「君と僕と」 (Kimi to Boku to)
“You and I”

Who’s really saving who?


Before I get into the nitty gritty of it all, can we just take a moment to let the all the feels settle in? If you missed my personal intro earlier this season, I mentioned I have a family made up of a dog and two cats. It should be no surprise then when I say I pretty much just gushed my way through this episode.

In Tokushima, Subaru’s flight back is cancelled due to a raging typhoon, but he manages to hop onto a bullet train home. He reaches out to Hiroto for help to check on Haru until he returns. At home, Haru’s concern for Subaru’s well-being increases because he’s late, it’s storming outside, and she knows he’s unable to care for himself. The storm reminds her of her frightened younger brothers, which then leads her to imagine Subaru in the same dire situation.

As Hiroto comes into the house, the wind prevents him from closing the door and Haru races outside into the storm to find Subaru. When Subaru learns of Haru’s escape, he also imagines the worst. The idea of losing Haru is too much for him to bear. Now that he’s back in town, the entire team (Hiroto, Kawase, Nana, Yuugo and Subaru) brave the storm and search for her high and low.

Meanwhile, Haru is looking for Subaru thinking he must have passed out somewhere unable to call out. Small critter that she is, Haru is pushed over a ledge by a forceful wind. She can’t make her way out and fear slowly begins to set in. As Haru tries to conquer her fear, my heart slowly begins to crumble. As someone who dearly loves her pets, I can’t imagine them being in that situation. I can’t imagine the pain and loneliness they must feel. As humans, we can reassure ourselves by thinking about the next step, but for a trapped animal, fear can be paralyzing.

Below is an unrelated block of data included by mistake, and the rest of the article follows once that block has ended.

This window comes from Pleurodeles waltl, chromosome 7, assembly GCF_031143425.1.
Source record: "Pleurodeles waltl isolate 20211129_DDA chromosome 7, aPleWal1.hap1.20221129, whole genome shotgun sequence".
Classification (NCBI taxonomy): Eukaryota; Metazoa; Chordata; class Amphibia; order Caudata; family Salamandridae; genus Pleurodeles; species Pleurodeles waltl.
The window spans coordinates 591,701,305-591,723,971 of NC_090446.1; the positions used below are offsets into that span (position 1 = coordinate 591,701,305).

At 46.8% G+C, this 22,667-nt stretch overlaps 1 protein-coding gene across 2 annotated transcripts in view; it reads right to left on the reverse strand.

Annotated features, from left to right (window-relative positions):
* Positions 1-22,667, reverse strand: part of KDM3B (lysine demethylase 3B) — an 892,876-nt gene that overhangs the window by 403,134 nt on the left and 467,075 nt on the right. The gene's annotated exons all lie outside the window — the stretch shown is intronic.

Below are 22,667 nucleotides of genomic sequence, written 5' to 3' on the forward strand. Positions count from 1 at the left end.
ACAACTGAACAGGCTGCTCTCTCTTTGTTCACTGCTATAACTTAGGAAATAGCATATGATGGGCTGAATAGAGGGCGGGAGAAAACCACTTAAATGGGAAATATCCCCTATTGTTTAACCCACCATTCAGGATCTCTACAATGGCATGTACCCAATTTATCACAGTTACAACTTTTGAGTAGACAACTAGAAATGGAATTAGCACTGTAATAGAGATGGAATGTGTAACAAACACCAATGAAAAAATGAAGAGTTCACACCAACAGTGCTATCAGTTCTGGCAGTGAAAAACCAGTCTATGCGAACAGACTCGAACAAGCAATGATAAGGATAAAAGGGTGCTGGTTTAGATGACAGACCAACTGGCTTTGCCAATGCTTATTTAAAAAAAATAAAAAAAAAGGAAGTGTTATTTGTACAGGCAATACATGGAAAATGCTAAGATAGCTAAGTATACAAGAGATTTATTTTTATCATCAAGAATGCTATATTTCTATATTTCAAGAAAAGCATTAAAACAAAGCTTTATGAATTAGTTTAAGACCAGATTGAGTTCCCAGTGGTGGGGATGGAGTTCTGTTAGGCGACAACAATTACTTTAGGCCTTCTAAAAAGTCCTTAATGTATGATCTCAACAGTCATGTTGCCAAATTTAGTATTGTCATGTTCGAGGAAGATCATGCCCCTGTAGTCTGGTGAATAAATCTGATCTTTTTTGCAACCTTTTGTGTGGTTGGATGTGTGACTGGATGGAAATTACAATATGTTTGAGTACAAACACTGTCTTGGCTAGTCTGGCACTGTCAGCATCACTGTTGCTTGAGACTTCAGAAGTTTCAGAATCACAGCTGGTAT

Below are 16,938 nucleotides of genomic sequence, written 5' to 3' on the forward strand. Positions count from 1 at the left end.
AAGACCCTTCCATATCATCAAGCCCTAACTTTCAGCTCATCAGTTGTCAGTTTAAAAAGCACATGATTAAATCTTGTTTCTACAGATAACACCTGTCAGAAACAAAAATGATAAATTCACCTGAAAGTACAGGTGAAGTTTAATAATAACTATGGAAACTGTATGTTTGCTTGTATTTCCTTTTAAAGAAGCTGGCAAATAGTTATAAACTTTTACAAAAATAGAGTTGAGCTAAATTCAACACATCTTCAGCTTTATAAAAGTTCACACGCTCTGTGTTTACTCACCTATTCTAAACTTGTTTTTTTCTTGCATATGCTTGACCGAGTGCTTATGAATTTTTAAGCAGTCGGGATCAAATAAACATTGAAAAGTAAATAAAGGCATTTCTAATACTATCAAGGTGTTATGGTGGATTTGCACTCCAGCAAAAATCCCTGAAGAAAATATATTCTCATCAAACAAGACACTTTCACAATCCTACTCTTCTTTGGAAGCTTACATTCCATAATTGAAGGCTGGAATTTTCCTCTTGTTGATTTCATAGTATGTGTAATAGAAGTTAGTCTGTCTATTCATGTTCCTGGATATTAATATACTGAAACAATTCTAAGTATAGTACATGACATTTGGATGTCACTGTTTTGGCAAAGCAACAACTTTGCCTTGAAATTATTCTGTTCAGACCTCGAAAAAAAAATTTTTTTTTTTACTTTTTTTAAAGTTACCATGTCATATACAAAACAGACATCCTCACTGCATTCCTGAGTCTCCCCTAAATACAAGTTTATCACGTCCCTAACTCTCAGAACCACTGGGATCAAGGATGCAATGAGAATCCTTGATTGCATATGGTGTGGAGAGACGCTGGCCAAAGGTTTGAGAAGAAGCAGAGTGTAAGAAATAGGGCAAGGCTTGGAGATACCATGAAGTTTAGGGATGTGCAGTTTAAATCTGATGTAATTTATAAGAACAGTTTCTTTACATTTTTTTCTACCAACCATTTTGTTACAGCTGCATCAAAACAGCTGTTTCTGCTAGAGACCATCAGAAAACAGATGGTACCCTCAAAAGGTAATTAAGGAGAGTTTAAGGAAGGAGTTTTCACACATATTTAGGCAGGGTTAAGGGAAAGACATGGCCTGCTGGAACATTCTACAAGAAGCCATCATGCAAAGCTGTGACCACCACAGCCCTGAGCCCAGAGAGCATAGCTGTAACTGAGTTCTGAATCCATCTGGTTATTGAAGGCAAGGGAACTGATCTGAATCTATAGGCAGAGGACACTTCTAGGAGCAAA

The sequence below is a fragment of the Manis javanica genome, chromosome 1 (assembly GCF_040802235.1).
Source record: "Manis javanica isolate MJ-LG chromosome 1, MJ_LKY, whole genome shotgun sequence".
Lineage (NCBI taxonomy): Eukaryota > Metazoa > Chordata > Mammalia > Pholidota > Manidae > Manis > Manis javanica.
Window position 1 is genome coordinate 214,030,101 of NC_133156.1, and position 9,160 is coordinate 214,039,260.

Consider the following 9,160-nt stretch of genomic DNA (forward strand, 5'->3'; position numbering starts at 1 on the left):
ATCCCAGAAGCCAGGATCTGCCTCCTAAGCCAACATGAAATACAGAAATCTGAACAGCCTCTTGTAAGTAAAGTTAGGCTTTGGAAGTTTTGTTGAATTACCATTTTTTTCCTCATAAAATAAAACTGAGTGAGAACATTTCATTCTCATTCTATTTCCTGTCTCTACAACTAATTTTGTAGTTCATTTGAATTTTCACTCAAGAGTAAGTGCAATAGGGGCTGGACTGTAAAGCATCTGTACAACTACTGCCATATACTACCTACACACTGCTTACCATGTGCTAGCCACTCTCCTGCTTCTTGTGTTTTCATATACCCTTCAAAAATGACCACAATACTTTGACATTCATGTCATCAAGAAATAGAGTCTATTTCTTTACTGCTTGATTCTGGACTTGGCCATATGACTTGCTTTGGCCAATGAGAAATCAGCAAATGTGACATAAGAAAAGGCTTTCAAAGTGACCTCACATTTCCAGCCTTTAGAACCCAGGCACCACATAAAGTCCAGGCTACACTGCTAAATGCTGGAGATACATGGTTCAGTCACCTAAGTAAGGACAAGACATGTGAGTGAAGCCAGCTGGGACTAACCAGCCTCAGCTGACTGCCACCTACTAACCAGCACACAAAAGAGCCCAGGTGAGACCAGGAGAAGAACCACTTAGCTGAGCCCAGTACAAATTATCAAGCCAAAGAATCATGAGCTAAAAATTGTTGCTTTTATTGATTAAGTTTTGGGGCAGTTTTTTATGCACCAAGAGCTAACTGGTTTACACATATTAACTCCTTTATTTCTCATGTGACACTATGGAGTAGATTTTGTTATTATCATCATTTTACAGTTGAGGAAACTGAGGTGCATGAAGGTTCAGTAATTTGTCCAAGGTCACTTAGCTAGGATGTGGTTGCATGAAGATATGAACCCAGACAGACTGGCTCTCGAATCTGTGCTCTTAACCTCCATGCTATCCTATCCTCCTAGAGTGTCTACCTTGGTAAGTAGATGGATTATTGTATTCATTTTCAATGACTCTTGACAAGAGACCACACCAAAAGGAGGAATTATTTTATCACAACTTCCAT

But as usual, the episode comes full circle. There’s always a light at the end of the tunnel. Subaru calls out to Haru and she in turn responds. That single moment is a ray of light breaking through the clouds, or in this case a sobbing Miss Simplice. Tears of sadness turn to tears of absolute relief. Okay, yes, I saw it all coming. I knew last week the exact series of events that would unravel, but that doesn’t stop it all from playing with my heartstrings. Damn the author for being so good at evoking these emotions in me.

Following suit, the entire family arrives and helps Haru and Subaru, who fell into the gutter trying to reach for Haru. They return to Subaru’s home, Haru gets a less than enjoyable first bath, and they all have dinner together. Haru is glad Subaru is safe, but as for Subaru, well he acknowledges that ever since Haru showed up in the graveyard, he’s been slowly opening up his heart. Subaru now has his very own family and it doesn’t only include his cat, but a whole load of people who now each hold a special place in his heart.

Final Impressions